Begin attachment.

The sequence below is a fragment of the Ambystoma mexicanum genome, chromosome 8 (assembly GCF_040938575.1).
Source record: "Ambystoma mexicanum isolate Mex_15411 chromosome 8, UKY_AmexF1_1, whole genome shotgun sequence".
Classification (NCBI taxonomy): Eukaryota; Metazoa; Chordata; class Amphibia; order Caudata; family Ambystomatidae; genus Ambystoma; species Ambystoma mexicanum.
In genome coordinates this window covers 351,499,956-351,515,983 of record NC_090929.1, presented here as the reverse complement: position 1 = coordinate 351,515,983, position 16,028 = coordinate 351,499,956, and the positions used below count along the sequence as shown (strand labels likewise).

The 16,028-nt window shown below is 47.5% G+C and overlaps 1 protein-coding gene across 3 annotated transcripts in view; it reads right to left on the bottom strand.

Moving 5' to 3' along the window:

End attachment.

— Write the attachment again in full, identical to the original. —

The sequence below is a fragment of the Ambystoma mexicanum genome, chromosome 8 (assembly GCF_040938575.1).
Source record: "Ambystoma mexicanum isolate Mex_15411 chromosome 8, UKY_AmexF1_1, whole genome shotgun sequence".
Classification (NCBI taxonomy): Eukaryota; Metazoa; Chordata; class Amphibia; order Caudata; family Ambystomatidae; genus Ambystoma; species Ambystoma mexicanum.
In genome coordinates this window covers 351,499,956-351,515,983 of record NC_090929.1, presented here as the reverse complement: position 1 = coordinate 351,515,983, position 16,028 = coordinate 351,499,956, and the positions used below count along the sequence as shown (strand labels likewise).

The 16,028-nt window shown below is 47.5% G+C and overlaps 1 protein-coding gene across 3 annotated transcripts in view; it reads right to left on the bottom strand.

Moving 5' to 3' along the window: